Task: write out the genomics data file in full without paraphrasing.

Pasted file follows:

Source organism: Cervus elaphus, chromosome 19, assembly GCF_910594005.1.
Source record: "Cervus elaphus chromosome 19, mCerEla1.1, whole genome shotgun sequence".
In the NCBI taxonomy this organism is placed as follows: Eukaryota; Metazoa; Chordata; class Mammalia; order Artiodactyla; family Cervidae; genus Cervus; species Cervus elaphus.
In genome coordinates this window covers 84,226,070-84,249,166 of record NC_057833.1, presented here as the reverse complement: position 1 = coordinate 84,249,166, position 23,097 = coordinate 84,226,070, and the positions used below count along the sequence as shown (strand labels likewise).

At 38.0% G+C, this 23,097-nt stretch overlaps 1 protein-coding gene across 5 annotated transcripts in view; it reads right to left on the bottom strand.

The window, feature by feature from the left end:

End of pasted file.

Source organism: Cervus elaphus, chromosome 19, assembly GCF_910594005.1.
Source record: "Cervus elaphus chromosome 19, mCerEla1.1, whole genome shotgun sequence".
In the NCBI taxonomy this organism is placed as follows: Eukaryota; Metazoa; Chordata; class Mammalia; order Artiodactyla; family Cervidae; genus Cervus; species Cervus elaphus.
In genome coordinates this window covers 84,226,070-84,249,166 of record NC_057833.1, presented here as the reverse complement: position 1 = coordinate 84,249,166, position 23,097 = coordinate 84,226,070, and the positions used below count along the sequence as shown (strand labels likewise).

At 38.0% G+C, this 23,097-nt stretch overlaps 1 protein-coding gene across 5 annotated transcripts in view; it reads right to left on the bottom strand.

The window, feature by feature from the left end: